However, the lower operating and maintenance costs of the electric-mode will more than recover that capital cost difference. And because the diesel-mode will only be used for the beginning and end of the journey, the diesel components will have a much longer life than a diesel locomotive.

Automated switching between power sources would solve KiwiRail's concern about the current time delays at Hamilton and Palmerston North. Unlike the proposed new diesels, they would avoid greenhouse gas and noxious emissions for the electrified part of the route, because 80 per cent of New Zealand's electricity is generated from renewable resources. This is an option that must be considered.

The best long-term solution would be completion of the electrification of the NIMT.

The original electrification of the line from Palmerston North to Hamilton was one of the greatest engineering enterprises of the 20th century. Engineers in Railways, Electricity, and Public Works Departments widened rail tracks, strengthened bridges and enlarged tunnels or made open cuttings.

Now the two ends – Auckland to Hamilton, and Wellington to Palmerston North – need to be completed.

Compared to the mountainous central region, these sections are straight forward.

Also, some lines near Wellington and Auckland are already electrified for metropolitan rail services, although the electrical capacity will need to be upgraded on the Wellington suburban line to Waikanae to also accommodate freight trains.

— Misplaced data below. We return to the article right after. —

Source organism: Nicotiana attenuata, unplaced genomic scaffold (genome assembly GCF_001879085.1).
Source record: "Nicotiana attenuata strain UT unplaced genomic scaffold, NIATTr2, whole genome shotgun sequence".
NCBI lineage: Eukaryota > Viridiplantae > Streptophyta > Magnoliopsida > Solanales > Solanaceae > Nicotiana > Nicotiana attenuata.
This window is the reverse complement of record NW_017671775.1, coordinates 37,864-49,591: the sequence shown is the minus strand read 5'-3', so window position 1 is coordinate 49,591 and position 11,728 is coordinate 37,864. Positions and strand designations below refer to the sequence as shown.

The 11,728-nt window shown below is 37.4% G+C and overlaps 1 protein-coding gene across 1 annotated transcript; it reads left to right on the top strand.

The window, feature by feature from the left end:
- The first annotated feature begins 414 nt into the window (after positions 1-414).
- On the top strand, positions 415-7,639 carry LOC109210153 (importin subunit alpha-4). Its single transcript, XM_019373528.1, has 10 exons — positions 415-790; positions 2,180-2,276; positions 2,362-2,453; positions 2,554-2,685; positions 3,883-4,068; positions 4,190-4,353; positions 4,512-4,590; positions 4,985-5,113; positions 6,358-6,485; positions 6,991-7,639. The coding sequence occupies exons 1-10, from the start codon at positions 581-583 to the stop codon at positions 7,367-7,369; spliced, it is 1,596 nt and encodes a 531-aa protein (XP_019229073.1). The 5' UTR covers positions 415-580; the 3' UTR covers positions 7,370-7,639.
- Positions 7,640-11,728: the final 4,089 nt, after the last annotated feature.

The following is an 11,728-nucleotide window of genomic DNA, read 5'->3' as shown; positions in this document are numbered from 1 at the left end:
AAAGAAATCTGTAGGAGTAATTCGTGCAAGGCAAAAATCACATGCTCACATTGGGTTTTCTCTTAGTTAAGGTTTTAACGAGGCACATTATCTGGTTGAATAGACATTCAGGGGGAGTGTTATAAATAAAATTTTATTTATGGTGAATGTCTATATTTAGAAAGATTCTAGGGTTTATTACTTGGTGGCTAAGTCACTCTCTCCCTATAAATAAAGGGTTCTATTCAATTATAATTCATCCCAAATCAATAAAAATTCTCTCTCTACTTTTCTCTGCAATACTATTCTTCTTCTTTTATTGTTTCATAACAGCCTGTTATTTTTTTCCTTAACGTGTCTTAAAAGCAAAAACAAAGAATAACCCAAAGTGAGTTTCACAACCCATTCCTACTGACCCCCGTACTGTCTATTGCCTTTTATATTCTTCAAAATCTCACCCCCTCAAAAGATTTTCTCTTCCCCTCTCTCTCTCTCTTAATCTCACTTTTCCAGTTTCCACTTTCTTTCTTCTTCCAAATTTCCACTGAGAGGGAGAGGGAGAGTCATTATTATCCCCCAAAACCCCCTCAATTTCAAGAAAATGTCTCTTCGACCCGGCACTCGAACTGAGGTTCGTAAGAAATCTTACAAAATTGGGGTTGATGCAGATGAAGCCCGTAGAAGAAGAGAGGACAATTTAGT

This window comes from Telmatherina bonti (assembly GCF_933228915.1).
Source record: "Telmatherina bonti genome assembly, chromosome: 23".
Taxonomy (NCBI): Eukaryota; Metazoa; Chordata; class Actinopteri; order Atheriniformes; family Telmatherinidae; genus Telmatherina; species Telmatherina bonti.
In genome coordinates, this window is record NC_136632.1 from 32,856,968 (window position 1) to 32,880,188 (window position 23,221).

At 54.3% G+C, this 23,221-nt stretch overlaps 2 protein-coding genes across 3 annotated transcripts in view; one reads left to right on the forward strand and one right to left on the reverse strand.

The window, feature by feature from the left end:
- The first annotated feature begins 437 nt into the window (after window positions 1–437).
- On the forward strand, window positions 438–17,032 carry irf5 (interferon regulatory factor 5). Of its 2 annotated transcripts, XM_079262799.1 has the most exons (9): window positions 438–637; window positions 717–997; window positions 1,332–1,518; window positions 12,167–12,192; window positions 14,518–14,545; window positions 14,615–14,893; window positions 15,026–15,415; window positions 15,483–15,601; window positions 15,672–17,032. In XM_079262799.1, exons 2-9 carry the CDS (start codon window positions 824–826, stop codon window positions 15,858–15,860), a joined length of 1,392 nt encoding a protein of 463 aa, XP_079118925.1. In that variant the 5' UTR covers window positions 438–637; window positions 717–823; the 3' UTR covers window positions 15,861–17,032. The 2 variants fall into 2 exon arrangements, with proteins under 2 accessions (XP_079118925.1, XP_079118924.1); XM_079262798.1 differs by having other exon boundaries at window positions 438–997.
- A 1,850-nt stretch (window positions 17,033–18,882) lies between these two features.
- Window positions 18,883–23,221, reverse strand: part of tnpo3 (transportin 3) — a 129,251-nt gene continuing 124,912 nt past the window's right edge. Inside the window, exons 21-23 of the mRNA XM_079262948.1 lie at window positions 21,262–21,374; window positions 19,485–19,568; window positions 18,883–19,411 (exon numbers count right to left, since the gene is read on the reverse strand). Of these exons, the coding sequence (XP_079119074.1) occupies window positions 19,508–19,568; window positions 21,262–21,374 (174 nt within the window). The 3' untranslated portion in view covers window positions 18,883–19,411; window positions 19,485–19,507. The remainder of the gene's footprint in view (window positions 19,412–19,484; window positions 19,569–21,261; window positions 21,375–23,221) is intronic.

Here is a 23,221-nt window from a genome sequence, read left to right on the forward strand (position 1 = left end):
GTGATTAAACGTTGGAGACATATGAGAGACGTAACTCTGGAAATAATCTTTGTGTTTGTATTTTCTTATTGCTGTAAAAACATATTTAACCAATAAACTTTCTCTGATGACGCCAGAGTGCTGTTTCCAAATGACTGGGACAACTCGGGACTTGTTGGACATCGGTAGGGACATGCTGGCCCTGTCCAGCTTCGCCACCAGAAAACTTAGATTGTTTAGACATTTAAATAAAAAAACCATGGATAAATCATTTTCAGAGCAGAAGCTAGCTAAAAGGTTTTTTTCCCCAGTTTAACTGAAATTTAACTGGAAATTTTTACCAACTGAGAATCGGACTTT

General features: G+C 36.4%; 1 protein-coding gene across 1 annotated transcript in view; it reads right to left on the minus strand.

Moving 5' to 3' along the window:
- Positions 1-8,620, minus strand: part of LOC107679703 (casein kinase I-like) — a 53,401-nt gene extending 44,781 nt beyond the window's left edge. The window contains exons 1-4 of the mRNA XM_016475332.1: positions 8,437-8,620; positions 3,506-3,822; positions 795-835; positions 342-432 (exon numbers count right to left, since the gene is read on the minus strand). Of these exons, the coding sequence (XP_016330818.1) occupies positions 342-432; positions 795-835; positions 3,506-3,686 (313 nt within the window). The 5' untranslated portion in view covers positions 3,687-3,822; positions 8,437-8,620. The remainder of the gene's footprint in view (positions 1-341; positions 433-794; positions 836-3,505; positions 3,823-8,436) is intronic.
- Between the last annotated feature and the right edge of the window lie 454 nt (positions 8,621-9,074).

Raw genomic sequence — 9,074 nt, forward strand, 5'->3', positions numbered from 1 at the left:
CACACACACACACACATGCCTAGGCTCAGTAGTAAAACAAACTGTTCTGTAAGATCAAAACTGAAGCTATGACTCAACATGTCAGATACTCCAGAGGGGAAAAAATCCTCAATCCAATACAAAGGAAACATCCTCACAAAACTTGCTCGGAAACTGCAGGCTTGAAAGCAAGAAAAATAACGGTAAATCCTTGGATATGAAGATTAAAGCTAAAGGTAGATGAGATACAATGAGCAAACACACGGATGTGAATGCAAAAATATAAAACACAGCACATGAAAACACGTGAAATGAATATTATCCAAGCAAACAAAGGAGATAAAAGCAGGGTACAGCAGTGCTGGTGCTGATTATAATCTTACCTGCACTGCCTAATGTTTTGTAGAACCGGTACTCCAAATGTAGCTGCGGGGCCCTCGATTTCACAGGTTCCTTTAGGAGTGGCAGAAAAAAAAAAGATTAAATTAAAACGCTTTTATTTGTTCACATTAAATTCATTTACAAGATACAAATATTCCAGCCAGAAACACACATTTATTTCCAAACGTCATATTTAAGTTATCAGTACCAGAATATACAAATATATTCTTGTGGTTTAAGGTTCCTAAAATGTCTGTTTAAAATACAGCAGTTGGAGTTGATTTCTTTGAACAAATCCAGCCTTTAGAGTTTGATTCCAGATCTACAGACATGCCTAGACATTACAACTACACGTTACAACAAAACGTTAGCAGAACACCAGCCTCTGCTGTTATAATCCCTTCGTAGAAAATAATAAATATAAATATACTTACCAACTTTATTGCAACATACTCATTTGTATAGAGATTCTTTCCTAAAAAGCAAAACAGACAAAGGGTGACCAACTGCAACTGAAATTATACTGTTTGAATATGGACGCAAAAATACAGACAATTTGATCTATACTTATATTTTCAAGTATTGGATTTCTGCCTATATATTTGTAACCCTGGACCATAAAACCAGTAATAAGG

Once the entire NIMT is electrified, the dual-mode locos would be able to run on electrics for the whole journey.

The chief executive of KiwiRail claims that the cost of electrifying the remainder of the NIMT is $1 billion, and that to electrify the entire North Island would cost more than $4 billion. Funding would be a matter for government, if it considers this a priority for land transport funding.

There is no evidence that this option has been considered. KiwiRail has merely allowed for future electrification of the NIMT by agreeing to leave the electric lines in place.

KiwiRail has considered its best commercial interests as a state owned enterprise (SoE). However, a switch from electric locos to diesel locos on the NIMT will increase greenhouse gas emissions, which goes against New Zealand's commitments under the Paris Agreement on Climate Change of December 2015.

KiwiRail says there will be a net reduction in greenhouse gas emissions through a mode shift of freight from road to rail, if a faster, more reliable service is provided by new diesels than the current 30-year-old electric locomotives. But similar mode shift benefits could be expected from new electric locomotives, or dual-mode locomotives.

If the Government is serious about tackling climate change, it must take the lead on national interest issues.

Dr Roger Blakeley is a former Secretary for the Environment, Keith Flinders is an electrical services consultant, Alex Gray is a senior project manager and Bob Norman is a former Commissioner of Works.

 - The Dominion Post